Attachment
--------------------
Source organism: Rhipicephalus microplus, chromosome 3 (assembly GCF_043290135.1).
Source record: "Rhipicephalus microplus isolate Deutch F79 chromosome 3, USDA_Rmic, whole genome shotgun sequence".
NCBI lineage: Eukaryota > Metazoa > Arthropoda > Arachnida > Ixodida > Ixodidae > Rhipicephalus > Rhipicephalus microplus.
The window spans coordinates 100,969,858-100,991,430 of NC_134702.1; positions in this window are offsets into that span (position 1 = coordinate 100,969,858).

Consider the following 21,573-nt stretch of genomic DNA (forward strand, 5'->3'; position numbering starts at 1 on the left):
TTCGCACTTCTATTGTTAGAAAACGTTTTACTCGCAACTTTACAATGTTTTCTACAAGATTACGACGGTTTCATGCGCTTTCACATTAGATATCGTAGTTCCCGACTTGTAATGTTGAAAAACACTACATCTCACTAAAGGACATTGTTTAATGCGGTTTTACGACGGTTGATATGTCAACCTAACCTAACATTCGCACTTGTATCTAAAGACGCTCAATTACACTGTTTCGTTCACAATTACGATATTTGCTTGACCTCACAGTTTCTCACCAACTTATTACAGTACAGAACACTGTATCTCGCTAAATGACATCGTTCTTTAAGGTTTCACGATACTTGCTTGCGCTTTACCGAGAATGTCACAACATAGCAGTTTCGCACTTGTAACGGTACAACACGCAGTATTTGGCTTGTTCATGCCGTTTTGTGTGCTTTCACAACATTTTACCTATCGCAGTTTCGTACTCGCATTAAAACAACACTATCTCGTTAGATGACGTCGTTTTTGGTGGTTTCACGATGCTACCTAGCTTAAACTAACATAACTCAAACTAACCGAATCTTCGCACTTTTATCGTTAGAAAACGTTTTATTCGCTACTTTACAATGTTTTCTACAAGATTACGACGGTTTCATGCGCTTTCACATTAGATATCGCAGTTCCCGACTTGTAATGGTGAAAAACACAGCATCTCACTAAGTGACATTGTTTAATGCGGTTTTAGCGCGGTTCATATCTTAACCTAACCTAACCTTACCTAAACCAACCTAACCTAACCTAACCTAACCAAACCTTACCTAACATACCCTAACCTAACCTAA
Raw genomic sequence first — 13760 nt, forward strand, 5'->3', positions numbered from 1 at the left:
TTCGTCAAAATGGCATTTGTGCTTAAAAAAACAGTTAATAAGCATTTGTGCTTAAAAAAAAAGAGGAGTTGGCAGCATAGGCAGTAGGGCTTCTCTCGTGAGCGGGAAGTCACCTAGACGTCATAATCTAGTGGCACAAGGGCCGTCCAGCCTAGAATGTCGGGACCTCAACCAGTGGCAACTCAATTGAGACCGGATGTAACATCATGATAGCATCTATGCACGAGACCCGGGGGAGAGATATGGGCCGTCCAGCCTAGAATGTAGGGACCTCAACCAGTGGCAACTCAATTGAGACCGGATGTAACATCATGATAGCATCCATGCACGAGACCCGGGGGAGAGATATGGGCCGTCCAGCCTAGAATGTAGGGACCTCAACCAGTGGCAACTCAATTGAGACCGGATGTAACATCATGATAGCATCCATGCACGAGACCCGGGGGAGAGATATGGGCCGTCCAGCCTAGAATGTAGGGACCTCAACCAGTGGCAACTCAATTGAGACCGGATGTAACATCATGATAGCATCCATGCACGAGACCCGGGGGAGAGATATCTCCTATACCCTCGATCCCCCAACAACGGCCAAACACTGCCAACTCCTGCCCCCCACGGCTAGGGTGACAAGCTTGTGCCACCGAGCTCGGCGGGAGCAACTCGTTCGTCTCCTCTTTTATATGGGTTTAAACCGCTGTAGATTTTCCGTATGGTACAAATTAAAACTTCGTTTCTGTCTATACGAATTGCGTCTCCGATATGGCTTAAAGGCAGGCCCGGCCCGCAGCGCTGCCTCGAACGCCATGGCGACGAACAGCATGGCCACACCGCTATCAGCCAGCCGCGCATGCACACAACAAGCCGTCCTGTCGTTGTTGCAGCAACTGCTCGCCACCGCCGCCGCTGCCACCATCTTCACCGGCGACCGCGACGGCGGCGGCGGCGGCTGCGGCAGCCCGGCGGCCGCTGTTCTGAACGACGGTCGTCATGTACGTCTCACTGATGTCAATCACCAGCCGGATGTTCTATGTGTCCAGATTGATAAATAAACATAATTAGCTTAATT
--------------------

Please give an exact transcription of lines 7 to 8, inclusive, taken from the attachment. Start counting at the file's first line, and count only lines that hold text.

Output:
Raw genomic sequence first — 13760 nt, forward strand, 5'->3', positions numbered from 1 at the left:
TTCGTCAAAATGGCATTTGTGCTTAAAAAAACAGTTAATAAGCATTTGTGCTTAAAAAAAAAGAGGAGTTGGCAGCATAGGCAGTAGGGCTTCTCTCGTGAGCGGGAAGTCACCTAGACGTCATAATCTAGTGGCACAAGGGCCGTCCAGCCTAGAATGTCGGGACCTCAACCAGTGGCAACTCAATTGAGACCGGATGTAACATCATGATAGCATCTATGCACGAGACCCGGGGGAGAGATATGGGCCGTCCAGCCTAGAATGTAGGGACCTCAACCAGTGGCAACTCAATTGAGACCGGATGTAACATCATGATAGCATCCATGCACGAGACCCGGGGGAGAGATATGGGCCGTCCAGCCTAGAATGTAGGGACCTCAACCAGTGGCAACTCAATTGAGACCGGATGTAACATCATGATAGCATCCATGCACGAGACCCGGGGGAGAGATATGGGCCGTCCAGCCTAGAATGTAGGGACCTCAACCAGTGGCAACTCAATTGAGACCGGATGTAACATCATGATAGCATCCATGCACGAGACCCGGGGGAGAGATATCTCCTATACCCTCGATCCCCCAACAACGGCCAAACACTGCCAACTCCTGCCCCCCACGGCTAGGGTGACAAGCTTGTGCCACCGAGCTCGGCGGGAGCAACTCGTTCGTCTCCTCTTTTATATGGGTTTAAACCGCTGTAGATTTTCCGTATGGTACAAATTAAAACTTCGTTTCTGTCTATACGAATTGCGTCTCCGATATGGCTTAAAGGCAGGCCCGGCCCGCAGCGCTGCCTCGAACGCCATGGCGACGAACAGCATGGCCACACCGCTATCAGCCAGCCGCGCATGCACACAACAAGCCGTCCTGTCGTTGTTGCAGCAACTGCTCGCCACCGCCGCCGCTGCCACCATCTTCACCGGCGACCGCGACGGCGGCGGCGGCGGCTGCGGCAGCCCGGCGGCCGCTGTTCTGAACGACGGTCGTCATGTACGTCTCACTGATGTCAATCACCAGCCGGATGTTCTATGTGTCCAGATTGATAAATAAACATAATTAGCTTAATT